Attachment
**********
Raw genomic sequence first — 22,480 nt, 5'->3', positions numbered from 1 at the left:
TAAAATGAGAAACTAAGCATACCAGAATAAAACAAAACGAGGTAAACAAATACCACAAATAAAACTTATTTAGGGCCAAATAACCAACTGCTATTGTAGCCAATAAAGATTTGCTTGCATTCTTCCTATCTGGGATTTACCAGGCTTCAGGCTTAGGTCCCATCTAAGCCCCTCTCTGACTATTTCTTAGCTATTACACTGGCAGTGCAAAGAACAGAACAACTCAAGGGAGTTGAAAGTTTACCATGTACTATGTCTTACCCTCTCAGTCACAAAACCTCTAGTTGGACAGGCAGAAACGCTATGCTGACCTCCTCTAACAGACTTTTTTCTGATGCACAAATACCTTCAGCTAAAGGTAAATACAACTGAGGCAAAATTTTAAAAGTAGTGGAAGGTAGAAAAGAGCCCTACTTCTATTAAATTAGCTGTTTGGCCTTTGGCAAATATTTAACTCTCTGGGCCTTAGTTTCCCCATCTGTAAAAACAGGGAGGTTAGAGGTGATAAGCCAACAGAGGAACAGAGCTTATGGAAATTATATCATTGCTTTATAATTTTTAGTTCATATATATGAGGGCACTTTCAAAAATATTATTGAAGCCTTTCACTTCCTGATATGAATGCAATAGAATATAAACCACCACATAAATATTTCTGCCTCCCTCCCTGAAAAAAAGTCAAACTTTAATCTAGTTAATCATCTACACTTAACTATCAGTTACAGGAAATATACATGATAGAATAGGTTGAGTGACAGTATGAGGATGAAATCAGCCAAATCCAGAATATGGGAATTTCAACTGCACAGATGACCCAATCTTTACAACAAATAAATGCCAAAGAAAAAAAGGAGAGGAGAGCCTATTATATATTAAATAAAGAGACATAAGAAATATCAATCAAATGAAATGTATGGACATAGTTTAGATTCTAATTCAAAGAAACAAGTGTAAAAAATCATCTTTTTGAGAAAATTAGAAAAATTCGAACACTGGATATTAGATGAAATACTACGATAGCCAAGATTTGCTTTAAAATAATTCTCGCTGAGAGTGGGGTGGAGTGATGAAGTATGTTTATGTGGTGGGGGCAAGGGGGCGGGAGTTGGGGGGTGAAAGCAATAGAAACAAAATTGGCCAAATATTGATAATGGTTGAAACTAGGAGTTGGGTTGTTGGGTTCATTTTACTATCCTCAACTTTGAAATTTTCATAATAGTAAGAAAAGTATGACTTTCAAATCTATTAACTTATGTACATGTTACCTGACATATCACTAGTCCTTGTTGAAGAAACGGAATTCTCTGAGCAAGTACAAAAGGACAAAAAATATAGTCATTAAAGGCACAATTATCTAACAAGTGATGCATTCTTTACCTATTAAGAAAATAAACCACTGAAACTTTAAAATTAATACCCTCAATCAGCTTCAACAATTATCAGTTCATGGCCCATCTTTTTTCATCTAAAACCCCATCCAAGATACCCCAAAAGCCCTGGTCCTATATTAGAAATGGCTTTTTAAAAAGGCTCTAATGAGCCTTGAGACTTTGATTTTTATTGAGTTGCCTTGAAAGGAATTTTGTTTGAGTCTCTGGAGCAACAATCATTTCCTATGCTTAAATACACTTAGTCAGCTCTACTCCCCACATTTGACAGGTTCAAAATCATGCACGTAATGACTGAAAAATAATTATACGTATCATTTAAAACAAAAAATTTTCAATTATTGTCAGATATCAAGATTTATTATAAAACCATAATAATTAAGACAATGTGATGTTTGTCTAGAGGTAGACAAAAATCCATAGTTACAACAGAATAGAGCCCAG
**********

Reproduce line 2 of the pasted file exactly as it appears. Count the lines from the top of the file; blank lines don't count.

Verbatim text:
TAAAATGAGAAACTAAGCATACCAGAATAAAACAAAACGAGGTAAACAAATACCACAAATAAAACTTATTTAGGGCCAAATAACCAACTGCTATTGTAGCCAATAAAGATTTGCTTGCATTCTTCCTATCTGGGATTTACCAGGCTTCAGGCTTAGGTCCCATCTAAGCCCCTCTCTGACTATTTCTTAGCTATTACACTGGCAGTGCAAAGAACAGAACAACTCAAGGGAGTTGAAAGTTTACCATGTACTATGTCTTACCCTCTCAGTCACAAAACCTCTAGTTGGACAGGCAGAAACGCTATGCTGACCTCCTCTAACAGACTTTTTTCTGATGCACAAATACCTTCAGCTAAAGGTAAATACAACTGAGGCAAAATTTTAAAAGTAGTGGAAGGTAGAAAAGAGCCCTACTTCTATTAAATTAGCTGTTTGGCCTTTGGCAAATATTTAACTCTCTGGGCCTTAGTTTCCCCATCTGTAAAAACAGGGAGGTTAGAGGTGATAAGCCAACAGAGGAACAGAGCTTATGGAAATTATATCATTGCTTTATAATTTTTAGTTCATATATATGAGGGCACTTTCAAAAATATTATTGAAGCCTTTCACTTCCTGATATGAATGCAATAGAATATAAACCACCACATAAATATTTCTGCCTCCCTCCCTGAAAAAAAGTCAAACTTTAATCTAGTTAATCATCTACACTTAACTATCAGTTACAGGAAATATACATGATAGAATAGGTTGAGTGACAGTATGAGGATGAAATCAGCCAAATCCAGAATATGGGAATTTCAACTGCACAGATGACCCAATCTTTACAACAAATAAATGCCAAAGAAAAAAAGGAGAGGAGAGCCTATTATATATTAAATAAAGAGACATAAGAAATATCAATCAAATGAAATGTATGGACATAGTTTAGATTCTAATTCAAAGAAACAAGTGTAAAAAATCATCTTTTTGAGAAAATTAGAAAAATTCGAACACTGGATATTAGATGAAATACTACGATAGCCAAGATTTGCTTTAAAATAATTCTCGCTGAGAGTGGGGTGGAGTGATGAAGTATGTTTATGTGGTGGGGGCAAGGGGGCGGGAGTTGGGGGGTGAAAGCAATAGAAACAAAATTGGCCAAATATTGATAATGGTTGAAACTAGGAGTTGGGTTGTTGGGTTCATTTTACTATCCTCAACTTTGAAATTTTCATAATAGTAAGAAAAGTATGACTTTCAAATCTATTAACTTATGTACATGTTACCTGACATATCACTAGTCCTTGTTGAAGAAACGGAATTCTCTGAGCAAGTACAAAAGGACAAAAAATATAGTCATTAAAGGCACAATTATCTAACAAGTGATGCATTCTTTACCTATTAAGAAAATAAACCACTGAAACTTTAAAATTAATACCCTCAATCAGCTTCAACAATTATCAGTTCATGGCCCATCTTTTTTCATCTAAAACCCCATCCAAGATACCCCAAAAGCCCTGGTCCTATATTAGAAATGGCTTTTTAAAAAGGCTCTAATGAGCCTTGAGACTTTGATTTTTATTGAGTTGCCTTGAAAGGAATTTTGTTTGAGTCTCTGGAGCAACAATCATTTCCTATGCTTAAATACACTTAGTCAGCTCTACTCCCCACATTTGACAGGTTCAAAATCATGCACGTAATGACTGAAAAATAATTATACGTATCATTTAAAACAAAAAATTTTCAATTATTGTCAGATATCAAGATTTATTATAAAACCATAATAATTAAGACAATGTGATGTTTGTCTAGAGGTAGACAAAAATCCATAGTTACAACAGAATAGAGCCCAG